Day 226: Claire from Cancun

hey all--

Claire and I are groaning post Thanksgiving, and most Americans are groaning with us, we realize. Good day. Good tradition.

In lieu of a description of what and how much we ate (really not that interesting and really the only thing happening here), we are posting an update Claire wrote on some of our plans for the future. Please please please read through and think of ways to help us help people.

Dear everyone!

I hope this email finds you well as you prepare for the busiest flying day on America's holiday calendar: Thanksgiving!

There are many places to help do good things and learn new ideas in this big world of ours, and this is but one. However, it is a good one, and if you know someone who might be interested in hanging out with me and my traveling partner, Lara, in Africa in 2007, please let them know about this letter. We would be happy to meet with you in person (or on the phone) in the next few months to talk about any of this, as we will be in many of America's finest cities at some point. We are good at convincing people to do things they are not sure about, and are the kind of people you can suggest anything to (meet me in Tulsa for two hours on Tuesday, for example) and we just might take you up on it.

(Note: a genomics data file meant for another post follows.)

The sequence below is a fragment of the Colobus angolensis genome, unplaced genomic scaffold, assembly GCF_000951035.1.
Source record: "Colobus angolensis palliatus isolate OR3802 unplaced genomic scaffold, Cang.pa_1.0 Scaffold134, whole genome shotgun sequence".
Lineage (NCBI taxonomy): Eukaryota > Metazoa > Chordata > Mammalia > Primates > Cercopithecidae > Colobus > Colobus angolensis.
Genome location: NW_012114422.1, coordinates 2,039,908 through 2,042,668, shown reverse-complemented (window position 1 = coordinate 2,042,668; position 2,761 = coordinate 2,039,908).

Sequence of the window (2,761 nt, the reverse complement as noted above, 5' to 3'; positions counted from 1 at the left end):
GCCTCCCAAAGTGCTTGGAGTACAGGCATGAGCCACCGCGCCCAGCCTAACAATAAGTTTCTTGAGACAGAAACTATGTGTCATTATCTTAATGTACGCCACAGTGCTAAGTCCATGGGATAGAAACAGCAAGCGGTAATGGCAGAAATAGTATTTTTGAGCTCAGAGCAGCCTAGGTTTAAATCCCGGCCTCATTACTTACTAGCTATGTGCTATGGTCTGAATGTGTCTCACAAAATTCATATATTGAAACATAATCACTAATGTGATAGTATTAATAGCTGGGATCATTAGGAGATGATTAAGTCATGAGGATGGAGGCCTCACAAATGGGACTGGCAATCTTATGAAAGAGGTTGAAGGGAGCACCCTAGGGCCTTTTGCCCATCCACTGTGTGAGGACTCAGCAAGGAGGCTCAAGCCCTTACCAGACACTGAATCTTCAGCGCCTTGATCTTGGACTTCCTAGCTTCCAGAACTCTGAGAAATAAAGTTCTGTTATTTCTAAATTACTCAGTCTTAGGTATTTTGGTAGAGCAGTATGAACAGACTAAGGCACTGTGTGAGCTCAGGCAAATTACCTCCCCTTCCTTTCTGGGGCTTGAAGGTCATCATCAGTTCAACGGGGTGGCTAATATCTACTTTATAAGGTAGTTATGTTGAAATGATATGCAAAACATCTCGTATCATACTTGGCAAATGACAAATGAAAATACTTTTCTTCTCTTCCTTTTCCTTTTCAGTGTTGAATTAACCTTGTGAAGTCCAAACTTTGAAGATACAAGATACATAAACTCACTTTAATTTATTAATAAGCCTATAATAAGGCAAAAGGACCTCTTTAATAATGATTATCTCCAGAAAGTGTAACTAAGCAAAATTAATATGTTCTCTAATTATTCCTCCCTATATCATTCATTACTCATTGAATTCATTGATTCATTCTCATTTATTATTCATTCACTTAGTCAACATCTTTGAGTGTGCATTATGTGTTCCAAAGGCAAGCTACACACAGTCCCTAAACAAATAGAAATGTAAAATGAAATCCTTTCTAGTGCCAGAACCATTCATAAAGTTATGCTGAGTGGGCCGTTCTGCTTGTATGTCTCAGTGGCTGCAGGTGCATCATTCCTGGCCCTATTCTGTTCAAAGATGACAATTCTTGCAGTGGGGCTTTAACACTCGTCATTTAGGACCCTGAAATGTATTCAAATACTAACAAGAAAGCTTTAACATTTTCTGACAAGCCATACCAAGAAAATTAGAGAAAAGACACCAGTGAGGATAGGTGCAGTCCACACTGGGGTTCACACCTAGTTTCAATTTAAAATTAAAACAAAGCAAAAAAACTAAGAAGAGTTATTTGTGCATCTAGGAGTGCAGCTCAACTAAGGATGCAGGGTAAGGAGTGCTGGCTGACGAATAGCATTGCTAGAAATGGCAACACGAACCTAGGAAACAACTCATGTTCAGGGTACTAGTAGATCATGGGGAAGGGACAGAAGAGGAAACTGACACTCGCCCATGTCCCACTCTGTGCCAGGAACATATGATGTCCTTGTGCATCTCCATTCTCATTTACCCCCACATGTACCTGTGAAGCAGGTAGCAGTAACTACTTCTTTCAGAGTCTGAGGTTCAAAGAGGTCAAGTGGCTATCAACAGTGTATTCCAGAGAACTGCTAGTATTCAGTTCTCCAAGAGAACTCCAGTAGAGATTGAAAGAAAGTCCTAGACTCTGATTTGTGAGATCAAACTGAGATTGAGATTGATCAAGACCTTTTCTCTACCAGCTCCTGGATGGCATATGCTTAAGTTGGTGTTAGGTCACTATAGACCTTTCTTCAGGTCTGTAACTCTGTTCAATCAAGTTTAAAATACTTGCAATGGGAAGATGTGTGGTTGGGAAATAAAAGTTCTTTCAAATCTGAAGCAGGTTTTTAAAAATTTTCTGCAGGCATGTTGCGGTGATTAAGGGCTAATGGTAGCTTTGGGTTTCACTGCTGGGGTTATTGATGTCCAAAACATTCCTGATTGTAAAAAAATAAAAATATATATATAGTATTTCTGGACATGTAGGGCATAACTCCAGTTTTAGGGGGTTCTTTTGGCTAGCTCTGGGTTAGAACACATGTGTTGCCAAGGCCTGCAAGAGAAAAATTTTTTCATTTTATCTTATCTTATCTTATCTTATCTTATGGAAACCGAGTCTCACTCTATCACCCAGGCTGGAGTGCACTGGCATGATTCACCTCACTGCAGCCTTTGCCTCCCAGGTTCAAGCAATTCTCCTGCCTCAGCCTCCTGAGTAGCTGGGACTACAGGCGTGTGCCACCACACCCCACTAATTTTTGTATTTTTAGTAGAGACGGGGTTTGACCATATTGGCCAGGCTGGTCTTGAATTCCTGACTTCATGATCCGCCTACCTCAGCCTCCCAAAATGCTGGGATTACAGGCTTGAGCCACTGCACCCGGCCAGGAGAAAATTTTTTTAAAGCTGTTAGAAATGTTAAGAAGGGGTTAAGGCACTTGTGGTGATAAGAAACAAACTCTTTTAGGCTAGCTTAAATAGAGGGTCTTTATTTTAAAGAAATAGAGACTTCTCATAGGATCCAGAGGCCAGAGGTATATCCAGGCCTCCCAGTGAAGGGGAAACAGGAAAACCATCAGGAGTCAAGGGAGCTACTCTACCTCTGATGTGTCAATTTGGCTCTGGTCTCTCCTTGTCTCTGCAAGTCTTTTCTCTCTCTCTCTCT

FYI: The nature of the setting is a faith based, Presbyterian organization, but anyone is welcome!

Thesis: we had the recent chance to spend some time at a fantastic place in Kenya that is doing a number of impressive things to help out our world and God´s little kiddies, and we are interested in taking some young people out with us in the Spring of 2007. College students on Spring break or anyone with time like us to do so are amply encouraged!

Bear with me as I explain:

The place is Nyeri, Kenya, about 60 minutes from Mt. Kenya (great climb there) and 90 minutes from Nairobi, which has the best climate in the world (this is a fact, actually). It is beautiful, green, and full of great food to be eaten. Nyeri has about ten protestant parishes in it, each with up to ten churches in it. There is one particularly fascinating Presbyterian parish there that has built up an awesome community, complete with a very well run four year old orphanage of 150 kids, a second orphanage for disabled children with about 90 kids in it, a brand new community health clinic, an up and coming old folks' home, and related primary and secondary schools.

Every building is named something symbolic (which we literary minds like), and the philosophy of their projects melds together Florence's Duomo (use all your resources to build it, and you'll find more) and Shoeless Joe Jackson's Field of Dreams (if you build it they will come – en masse!). It's a beautiful rural setting with gardens galore, and you aren't more than twenty minutes from one of the biggest towns in the province, Nyeri Town.

Lara and I will be there for a few months in the spring of 2007 and are looking to take a group (or two, or three) of interested people out. We can do most all of the organizing to get you there, put you up (it's free and nice accommodation), and make sure it's safe, but we want it to be a real community effort on the ground for what you want to do when you come.